It has been estimated that nearly three-fourths of all buyers of new and used vehicles visit the Internet at least once before buying a vehicle. By simply entering the words "Car Buying" or "Used Cars" or any similar set of words in an Internet search engine, you can turn up tens of thousand of sites. Fortunately, you don’t have to visit them all to access the kind of information that will help you buy a good new or used car at a good price.
Our first and most important recommendation is that you log on and take the time to explore some of these sites for yourself. There is a wealth of current market information to be gained from the Internet. At the very least, you owe it to yourself to make at least one visit to the Internet during your pre-shopping preparation to familiarize yourself with prices.
What’s On the Internet?
New and used vehicle websites generally fall into one of five different categories.
- Manufacturer Sites
- Pricing Guides, Buying Tips and Information
- Internet On-Line Car Buying Services
- Used Vehicle Listings
- On-Line Auctions
In addition, many of these sites provide links to auto insurance companies, auto-financing institutions and credit report services.
Using your search engine, type in the name of the manufacturer. When the list of sites appears, look for the one that identifies itself as the manufacturer’s home page. These sites are your best resource when it comes to learning about the various models and the options each model offers. They also supply many technical specifications for those who want even more in-depth information. Finally, they provide the means to find dealers in your local area.
The best pricing information sites are generally free. They provide information on both new and used vehicles. In addition, some will also offer tips and strategies.
Pricing Information – New Cars
The new vehicle information will give you the MSRP (Manufacturer’s Suggested Retail Price or "the sticker price’) and the Invoice (what the dealer is charged by the manufacturer for the car.)
Many of these sites will also alert you to consumer incentives. These are the cash-back or low finance offers designed to lower the price of the car and make it more attractive to potential buyers.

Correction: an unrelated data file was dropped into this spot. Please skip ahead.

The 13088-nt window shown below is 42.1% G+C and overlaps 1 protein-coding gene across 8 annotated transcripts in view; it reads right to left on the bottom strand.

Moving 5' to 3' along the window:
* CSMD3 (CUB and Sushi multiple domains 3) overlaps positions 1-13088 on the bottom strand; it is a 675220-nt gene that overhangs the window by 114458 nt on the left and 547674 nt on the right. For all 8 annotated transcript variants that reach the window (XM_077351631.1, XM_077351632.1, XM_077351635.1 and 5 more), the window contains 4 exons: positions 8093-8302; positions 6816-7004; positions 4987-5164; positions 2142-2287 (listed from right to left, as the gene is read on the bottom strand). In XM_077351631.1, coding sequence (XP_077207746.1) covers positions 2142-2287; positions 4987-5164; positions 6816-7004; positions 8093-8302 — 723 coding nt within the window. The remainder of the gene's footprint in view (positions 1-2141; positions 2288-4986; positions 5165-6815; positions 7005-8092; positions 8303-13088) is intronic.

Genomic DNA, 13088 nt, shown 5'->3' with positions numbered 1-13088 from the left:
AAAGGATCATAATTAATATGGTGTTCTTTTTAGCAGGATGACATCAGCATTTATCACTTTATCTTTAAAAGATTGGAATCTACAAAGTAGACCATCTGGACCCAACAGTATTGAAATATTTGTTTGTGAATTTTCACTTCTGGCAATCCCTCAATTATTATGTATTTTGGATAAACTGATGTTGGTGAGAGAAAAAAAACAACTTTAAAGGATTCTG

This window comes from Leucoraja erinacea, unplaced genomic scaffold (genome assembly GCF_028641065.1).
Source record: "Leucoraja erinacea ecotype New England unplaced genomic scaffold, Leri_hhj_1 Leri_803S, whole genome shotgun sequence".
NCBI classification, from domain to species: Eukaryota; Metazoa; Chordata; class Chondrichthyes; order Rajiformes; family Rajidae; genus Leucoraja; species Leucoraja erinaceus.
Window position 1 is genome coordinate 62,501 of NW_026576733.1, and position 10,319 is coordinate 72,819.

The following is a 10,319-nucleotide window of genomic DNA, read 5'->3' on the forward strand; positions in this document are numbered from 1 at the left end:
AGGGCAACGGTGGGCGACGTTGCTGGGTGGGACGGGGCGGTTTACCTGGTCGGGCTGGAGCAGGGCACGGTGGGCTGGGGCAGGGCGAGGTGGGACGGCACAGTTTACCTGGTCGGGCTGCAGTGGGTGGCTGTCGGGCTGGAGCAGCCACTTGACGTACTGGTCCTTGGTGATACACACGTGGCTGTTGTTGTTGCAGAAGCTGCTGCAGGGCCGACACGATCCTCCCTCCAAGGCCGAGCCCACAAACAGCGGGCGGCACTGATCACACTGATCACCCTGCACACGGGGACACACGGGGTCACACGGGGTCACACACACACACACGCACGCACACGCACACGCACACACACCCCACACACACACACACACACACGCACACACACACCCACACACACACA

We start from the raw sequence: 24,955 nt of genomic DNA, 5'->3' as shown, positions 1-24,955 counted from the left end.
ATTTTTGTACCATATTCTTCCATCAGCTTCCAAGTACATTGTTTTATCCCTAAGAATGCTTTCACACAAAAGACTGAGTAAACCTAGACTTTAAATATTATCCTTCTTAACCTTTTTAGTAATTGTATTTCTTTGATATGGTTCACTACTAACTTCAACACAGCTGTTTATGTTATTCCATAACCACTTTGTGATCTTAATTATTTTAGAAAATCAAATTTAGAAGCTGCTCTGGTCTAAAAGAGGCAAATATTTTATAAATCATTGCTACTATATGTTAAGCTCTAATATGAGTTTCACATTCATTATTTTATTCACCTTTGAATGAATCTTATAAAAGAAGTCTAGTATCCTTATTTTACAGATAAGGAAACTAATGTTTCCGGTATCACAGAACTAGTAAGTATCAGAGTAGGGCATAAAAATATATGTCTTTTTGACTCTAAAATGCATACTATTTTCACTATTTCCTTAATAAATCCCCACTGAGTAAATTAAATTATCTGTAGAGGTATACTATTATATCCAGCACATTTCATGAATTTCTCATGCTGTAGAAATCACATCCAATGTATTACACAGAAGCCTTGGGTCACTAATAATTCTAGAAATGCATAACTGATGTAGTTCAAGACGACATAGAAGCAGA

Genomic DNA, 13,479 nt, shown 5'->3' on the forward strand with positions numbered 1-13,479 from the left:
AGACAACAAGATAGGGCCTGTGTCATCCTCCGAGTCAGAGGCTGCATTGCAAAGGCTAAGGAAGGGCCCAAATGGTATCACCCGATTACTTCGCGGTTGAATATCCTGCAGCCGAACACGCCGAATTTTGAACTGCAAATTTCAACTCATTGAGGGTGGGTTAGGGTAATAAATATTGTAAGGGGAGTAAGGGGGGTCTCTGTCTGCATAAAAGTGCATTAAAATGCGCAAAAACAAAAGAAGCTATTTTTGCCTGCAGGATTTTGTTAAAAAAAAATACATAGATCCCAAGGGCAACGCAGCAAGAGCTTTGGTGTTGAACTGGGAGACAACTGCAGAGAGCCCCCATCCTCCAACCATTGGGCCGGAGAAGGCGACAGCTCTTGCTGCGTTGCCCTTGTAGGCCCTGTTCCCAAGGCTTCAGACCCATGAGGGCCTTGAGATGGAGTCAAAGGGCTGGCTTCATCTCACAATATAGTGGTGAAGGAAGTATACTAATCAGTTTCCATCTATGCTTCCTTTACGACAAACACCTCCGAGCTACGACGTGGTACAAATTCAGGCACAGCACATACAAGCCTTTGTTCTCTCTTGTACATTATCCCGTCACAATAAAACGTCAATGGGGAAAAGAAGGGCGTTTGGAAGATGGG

Some sites will also offer dealer incentive information. Dealer incentives are payments made to dealers by the factory, usually for having sold a targeted number of cars – or units – each month.
Rarely will a dealer reveal these numbers to customers. However, if you have this information you may find it will be useful in a negotiation. This is especially valuable if you’re buying near the end of the month and the extra unit means the difference between a dealer making or missing the factory sales bogie.
Pricing Information – Used Cars
Used car pricing guides are designed to give you a rough idea of two key numbers: The estimated wholesale price of a used car and the estimated retail price. The wholesale price is what you can expect a dealer to offer you for your trade in. The retail price is what you can expect to pay for a used car. You may find out that these two figures can vary widely.
Some guides will help you try to estimate the value of a used car in excellent, good, fair or rough condition. Keep in mind that the used car market is a trader’s bazaar and that the real price of a used car is only determined once you’ve negotiated with the buyer or seller.
In addition to pricing information, many of these sites contain detailed specifications for the used car. As this is dated information, you won’t generally find it on the manufacturer’s sites.
The following are pricing sites you might want to view:
- National Automobile Dealers Association (NADA)
- Kelley Blue Book
- Invoice Dealers
There are, of course, many others and a simple search engine entry of "used car prices" will turn up dozens of sites. Don’t be surprised if many of these sites vary widely in their estimates of used car values.
In some cases, you’ll find a difference of several thousand dollars in what various guides quote on the same car with identical options. This may be due to the source of their information, how recently they updated their site, geographic price differences or any one of a myriad other reasons.
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